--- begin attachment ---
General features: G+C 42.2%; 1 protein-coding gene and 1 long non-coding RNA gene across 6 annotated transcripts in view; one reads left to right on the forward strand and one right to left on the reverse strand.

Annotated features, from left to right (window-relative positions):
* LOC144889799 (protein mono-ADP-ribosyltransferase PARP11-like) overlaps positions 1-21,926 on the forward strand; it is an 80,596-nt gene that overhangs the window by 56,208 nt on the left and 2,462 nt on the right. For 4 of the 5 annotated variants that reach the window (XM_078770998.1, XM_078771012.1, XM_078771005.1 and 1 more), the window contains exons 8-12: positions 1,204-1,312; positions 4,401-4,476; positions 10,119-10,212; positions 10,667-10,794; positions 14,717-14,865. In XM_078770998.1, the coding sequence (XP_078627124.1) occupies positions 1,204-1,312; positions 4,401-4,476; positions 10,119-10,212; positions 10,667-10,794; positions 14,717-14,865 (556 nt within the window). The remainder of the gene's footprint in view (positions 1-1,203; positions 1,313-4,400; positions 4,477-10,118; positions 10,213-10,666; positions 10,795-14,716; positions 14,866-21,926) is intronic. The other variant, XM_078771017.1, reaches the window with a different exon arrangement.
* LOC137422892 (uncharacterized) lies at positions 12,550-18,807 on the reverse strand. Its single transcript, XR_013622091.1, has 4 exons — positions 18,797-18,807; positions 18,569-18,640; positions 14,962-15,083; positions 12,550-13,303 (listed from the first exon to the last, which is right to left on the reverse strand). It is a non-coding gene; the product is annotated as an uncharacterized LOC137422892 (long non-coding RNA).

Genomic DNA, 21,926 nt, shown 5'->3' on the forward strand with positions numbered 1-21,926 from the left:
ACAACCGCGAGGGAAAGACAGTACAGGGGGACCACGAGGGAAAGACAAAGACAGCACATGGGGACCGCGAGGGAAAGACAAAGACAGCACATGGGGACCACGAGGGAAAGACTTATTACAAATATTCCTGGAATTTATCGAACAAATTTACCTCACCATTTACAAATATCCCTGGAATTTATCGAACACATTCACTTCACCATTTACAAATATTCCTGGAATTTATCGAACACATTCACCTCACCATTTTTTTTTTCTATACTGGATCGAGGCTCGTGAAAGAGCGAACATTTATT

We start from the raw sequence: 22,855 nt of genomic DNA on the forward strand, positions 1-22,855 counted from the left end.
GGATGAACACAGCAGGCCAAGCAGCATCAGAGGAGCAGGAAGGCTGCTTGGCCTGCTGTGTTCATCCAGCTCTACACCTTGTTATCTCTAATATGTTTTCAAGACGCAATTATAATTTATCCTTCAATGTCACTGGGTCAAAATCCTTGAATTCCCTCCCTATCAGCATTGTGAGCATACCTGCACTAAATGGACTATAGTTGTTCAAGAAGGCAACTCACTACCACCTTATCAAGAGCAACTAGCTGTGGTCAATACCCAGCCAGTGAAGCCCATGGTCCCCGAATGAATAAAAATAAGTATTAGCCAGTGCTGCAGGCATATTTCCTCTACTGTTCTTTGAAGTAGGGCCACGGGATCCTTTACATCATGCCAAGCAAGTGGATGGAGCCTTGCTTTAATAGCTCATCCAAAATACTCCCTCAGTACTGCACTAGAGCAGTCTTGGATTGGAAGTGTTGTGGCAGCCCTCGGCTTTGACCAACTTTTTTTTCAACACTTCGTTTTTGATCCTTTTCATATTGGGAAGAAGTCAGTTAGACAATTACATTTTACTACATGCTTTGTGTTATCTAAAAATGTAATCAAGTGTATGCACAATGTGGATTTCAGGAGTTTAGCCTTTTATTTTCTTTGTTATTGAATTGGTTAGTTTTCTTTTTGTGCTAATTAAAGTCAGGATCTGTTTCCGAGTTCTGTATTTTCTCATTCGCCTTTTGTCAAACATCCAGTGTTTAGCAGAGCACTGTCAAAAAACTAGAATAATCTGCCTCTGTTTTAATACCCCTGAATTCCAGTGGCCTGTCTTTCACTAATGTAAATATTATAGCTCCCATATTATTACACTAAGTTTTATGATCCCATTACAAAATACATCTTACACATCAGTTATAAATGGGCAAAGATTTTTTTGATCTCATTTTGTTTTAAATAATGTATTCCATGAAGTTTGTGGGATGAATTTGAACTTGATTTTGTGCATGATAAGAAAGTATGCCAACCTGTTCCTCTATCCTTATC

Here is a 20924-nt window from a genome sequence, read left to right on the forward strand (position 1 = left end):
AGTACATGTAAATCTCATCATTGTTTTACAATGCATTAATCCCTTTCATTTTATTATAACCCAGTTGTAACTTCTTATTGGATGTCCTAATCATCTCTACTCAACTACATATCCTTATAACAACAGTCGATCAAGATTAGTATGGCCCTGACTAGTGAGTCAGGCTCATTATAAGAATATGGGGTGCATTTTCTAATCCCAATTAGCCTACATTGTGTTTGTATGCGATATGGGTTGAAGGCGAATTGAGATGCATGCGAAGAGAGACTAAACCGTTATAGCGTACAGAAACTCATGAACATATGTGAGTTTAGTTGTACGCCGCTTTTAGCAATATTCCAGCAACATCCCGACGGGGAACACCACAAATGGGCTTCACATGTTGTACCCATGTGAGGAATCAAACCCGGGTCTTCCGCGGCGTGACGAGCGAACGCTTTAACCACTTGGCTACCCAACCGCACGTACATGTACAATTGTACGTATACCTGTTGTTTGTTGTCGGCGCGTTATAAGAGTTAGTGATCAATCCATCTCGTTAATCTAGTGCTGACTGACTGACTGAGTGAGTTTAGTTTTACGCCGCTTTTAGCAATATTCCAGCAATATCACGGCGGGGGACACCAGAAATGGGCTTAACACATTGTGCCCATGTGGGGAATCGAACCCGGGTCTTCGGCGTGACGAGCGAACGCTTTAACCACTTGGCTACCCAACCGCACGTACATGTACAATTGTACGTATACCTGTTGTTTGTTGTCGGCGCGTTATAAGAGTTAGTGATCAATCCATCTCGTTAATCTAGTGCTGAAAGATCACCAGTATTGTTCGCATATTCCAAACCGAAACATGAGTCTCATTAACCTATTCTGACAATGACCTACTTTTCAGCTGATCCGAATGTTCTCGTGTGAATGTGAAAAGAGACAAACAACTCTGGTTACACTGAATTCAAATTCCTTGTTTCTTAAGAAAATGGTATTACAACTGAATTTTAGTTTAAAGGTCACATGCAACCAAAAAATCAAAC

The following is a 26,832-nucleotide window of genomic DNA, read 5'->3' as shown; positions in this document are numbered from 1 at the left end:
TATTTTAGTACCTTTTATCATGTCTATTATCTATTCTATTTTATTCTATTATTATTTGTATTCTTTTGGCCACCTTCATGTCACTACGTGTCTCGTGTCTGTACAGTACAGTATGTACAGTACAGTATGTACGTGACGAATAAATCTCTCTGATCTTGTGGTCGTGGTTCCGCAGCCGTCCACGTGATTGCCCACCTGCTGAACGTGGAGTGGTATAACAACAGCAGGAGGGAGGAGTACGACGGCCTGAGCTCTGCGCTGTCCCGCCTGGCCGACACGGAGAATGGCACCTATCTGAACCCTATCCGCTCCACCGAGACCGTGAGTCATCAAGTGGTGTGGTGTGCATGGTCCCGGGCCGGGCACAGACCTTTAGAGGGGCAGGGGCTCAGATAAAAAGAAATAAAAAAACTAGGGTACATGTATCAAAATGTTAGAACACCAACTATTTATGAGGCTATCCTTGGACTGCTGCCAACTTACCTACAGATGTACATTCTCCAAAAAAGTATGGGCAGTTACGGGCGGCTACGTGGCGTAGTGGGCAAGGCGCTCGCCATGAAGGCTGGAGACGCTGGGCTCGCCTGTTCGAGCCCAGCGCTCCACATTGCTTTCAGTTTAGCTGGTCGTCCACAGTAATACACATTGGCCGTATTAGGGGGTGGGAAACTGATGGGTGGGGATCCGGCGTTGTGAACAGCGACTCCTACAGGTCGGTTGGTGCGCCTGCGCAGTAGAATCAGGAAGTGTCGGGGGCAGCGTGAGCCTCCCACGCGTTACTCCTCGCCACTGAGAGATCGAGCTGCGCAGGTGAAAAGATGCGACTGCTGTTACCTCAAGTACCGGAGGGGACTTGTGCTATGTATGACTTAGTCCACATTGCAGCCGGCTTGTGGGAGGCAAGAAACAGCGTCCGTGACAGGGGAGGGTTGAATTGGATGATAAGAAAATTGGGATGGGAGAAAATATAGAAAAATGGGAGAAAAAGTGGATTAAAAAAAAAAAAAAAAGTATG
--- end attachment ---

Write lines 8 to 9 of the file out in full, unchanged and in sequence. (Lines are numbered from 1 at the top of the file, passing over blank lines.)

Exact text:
GGATGAACACAGCAGGCCAAGCAGCATCAGAGGAGCAGGAAGGCTGCTTGGCCTGCTGTGTTCATCCAGCTCTACACCTTGTTATCTCTAATATGTTTTCAAGACGCAATTATAATTTATCCTTCAATGTCACTGGGTCAAAATCCTTGAATTCCCTCCCTATCAGCATTGTGAGCATACCTGCACTAAATGGACTATAGTTGTTCAAGAAGGCAACTCACTACCACCTTATCAAGAGCAACTAGCTGTGGTCAATACCCAGCCAGTGAAGCCCATGGTCCCCGAATGAATAAAAATAAGTATTAGCCAGTGCTGCAGGCATATTTCCTCTACTGTTCTTTGAAGTAGGGCCACGGGATCCTTTACATCATGCCAAGCAAGTGGATGGAGCCTTGCTTTAATAGCTCATCCAAAATACTCCCTCAGTACTGCACTAGAGCAGTCTTGGATTGGAAGTGTTGTGGCAGCCCTCGGCTTTGACCAACTTTTTTTTCAACACTTCGTTTTTGATCCTTTTCATATTGGGAAGAAGTCAGTTAGACAATTACATTTTACTACATGCTTTGTGTTATCTAAAAATGTAATCAAGTGTATGCACAATGTGGATTTCAGGAGTTTAGCCTTTTATTTTCTTTGTTATTGAATTGGTTAGTTTTCTTTTTGTGCTAATTAAAGTCAGGATCTGTTTCCGAGTTCTGTATTTTCTCATTCGCCTTTTGTCAAACATCCAGTGTTTAGCAGAGCACTGTCAAAAAACTAGAATAATCTGCCTCTGTTTTAATACCCCTGAATTCCAGTGGCCTGTCTTTCACTAATGTAAATATTATAGCTCCCATATTATTACACTAAGTTTTATGATCCCATTACAAAATACATCTTACACATCAGTTATAAATGGGCAAAGATTTTTTTGATCTCATTTTGTTTTAAATAATGTATTCCATGAAGTTTGTGGGATGAATTTGAACTTGATTTTGTGCATGATAAGAAAGTATGCCAACCTGTTCCTCTATCCTTATC

Here is a 20924-nt window from a genome sequence, read left to right on the forward strand (position 1 = left end):